Definition of “the wheels come off” — used to say that someone or something fails in a sudden or unexpected way.
As a teen, horror movies scared me to death. After one disastrous middle school era slumber party where we watched slasher killer Michael Myers of Halloween 2 fame decimate a neighborhood then CAMPED OUT IN THE BACKYARD like that wasn’t going to end in chaos, I have sworn off being intentionally scared forever.
Then I had children. As an adult, it is the middle of the night telephone calls that send shivers down my spine. It’s a pretty good rule of thumb that nothing good happens after midnight and even if it does, nobody calls to tell you about it. Good news waits until morning.
I had already been deeply asleep for hours when GirlWonder startled me to screaming awake. Once I stopped flailing I was able to grasp that BoyWonder was on the telephone and needed to speak to me. She handed me the phone and our son, our firstborn, begin to recite all the many things that had gone wrong to cause him to be broken down on the side of the road. The fact that he was clearly speaking to me set my mind at ease. He was safe and whole and that is what mattered. I was a calm and collected mama and frankly, proud of myself. Then the story took a turn.
“Yeah mom, I was just driving and just as I turned onto the State Route I thought I had a flat. I tried to pull over but then the whole car just stopped. Luckily my friend was following me so he stopped and we tried to push my car off the road. He said he’d never pushed anything that heavy before. When we got it safely off the road so we could really take a look I could see why. It was crazy mom. I couldn’t believe when I saw it and …” (at this point I am yelling again “WHAT HAPPENED?”) “Well anyway, mom … the wheel fell off.”
Wait. WHAT? THE WHEEL FELL OFF?
I think my heart fell right out onto the floor. My child had driven for miles including down two major highways throughout the day. That vehicle had traveled well over 100 miles at speeds upwards of 50 mph (let a mother pretend) in major traffic. Yet when the structure finally failed, it did so as he made a slow turn off a side road onto a rural highway at 12:30 a.m with the only car in sight his friend in the vehicle BEHIND him? In fact, when they pushed it off the road so that no unsuspecting motorist would come upon it on a curve, the only available parking lot in the middle of nowhere belonged to an automotive repair shop. Had they not had that parking lot they would have had to shove it into a deep ditch.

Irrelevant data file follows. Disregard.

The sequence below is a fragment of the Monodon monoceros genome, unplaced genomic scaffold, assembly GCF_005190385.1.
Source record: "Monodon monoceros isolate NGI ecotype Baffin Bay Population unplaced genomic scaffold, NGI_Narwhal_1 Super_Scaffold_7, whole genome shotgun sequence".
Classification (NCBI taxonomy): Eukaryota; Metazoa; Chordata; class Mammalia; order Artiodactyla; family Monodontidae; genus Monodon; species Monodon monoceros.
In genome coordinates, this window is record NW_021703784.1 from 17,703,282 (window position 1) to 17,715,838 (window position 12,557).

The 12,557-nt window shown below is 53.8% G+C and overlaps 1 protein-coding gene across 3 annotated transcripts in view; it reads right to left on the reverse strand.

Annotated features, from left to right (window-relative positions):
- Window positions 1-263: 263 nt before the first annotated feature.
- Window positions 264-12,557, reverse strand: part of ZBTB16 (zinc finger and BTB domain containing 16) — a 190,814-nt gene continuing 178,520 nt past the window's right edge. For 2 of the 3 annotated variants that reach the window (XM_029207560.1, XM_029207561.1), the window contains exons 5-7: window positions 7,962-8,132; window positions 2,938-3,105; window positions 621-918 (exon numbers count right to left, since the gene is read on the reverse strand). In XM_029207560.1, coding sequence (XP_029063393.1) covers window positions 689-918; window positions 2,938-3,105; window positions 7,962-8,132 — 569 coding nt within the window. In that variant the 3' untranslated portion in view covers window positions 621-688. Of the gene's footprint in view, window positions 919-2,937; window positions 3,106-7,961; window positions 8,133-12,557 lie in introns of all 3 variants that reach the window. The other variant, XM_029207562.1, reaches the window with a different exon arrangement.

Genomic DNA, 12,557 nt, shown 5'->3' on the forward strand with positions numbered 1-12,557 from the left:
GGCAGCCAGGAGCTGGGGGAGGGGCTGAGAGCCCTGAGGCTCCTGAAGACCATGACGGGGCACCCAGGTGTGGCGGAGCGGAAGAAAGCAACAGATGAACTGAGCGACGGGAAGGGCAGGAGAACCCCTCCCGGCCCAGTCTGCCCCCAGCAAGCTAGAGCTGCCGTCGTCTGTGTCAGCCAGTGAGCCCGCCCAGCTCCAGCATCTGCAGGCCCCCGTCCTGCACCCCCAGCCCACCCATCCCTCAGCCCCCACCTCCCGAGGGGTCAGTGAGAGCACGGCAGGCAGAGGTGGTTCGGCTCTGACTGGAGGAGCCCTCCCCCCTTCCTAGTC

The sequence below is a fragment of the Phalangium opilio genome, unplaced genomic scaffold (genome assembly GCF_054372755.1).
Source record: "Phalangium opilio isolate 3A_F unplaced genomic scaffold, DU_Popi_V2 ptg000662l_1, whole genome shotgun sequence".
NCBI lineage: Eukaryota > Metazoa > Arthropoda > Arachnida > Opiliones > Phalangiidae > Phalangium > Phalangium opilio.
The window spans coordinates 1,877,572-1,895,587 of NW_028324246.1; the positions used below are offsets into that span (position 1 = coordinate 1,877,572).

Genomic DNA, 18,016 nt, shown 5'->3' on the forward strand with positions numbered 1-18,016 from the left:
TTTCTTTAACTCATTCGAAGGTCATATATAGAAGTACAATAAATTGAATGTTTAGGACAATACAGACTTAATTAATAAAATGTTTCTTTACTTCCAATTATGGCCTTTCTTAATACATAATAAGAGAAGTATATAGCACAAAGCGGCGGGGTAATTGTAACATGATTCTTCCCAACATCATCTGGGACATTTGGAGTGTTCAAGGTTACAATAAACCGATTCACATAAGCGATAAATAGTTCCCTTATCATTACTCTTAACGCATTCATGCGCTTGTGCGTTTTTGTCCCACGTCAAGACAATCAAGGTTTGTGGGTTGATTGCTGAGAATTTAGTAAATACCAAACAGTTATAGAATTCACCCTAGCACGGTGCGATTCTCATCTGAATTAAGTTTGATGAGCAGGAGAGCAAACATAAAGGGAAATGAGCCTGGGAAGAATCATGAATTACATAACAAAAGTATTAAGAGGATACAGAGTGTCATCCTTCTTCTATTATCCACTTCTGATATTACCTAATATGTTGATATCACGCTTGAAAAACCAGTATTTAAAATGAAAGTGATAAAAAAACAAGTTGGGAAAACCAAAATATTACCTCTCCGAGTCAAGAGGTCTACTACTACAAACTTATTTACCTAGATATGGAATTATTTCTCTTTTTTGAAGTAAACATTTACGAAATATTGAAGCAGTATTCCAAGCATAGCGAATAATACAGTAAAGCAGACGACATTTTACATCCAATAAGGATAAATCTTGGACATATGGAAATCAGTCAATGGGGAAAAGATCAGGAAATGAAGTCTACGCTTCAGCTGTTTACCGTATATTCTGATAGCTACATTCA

Roadside assistance was quickly dispatched and we even knew the tow truck driver. How handy. Our broken down vehicle — and son — were both home in no time. The vehicle stayed put, of course, but our son did not. The tow truck hadn’t even left before his friends drove up the driveway, headlights flashing. BoyWonder didn’t even come in the house to hug his worried mother before hopping back into his friend’s car to go grab some food. That boy dusted himself off and continued his night out. I was awake for hours shuddering at what could have been. Oh to be so young again.
I fell asleep hours later praying thanks to God for good Guardian Angels.
In daylight, Mr. Wonderful, with his usual unflappable aplomb, assured us that the damage to the vehicle “wasn’t even that bad.” I was already perusing the want ads for a gently used car to get the boy back and forth to college and my husband is saying “we’ve got this.” For the record, if you are not handy, and I am definitely not handy, get yourself a partner who thinks the entire front axle snapping off and the tire detaching is filed under “no big.” On the upside, now, Mr. Wonderful can teach BoyWonder how to repair this!
I have of course hugged our son extra hard and prayed a few extra times since this happened. When I contemplate the many tiny pieces and parts that set the wheels in motion (pun intended) to make what could have been a catastrophe into a simple inconvenience it is almost unfathomable. Some may choose to call it luck but I think it goes deeper — and higher — than that.
Family is knowing that people that love you have the tools to get you back on the road. Faith is knowing that someone bigger than us all is looking out for us during those times in life — both literally and figuratively — when the wheels come off.
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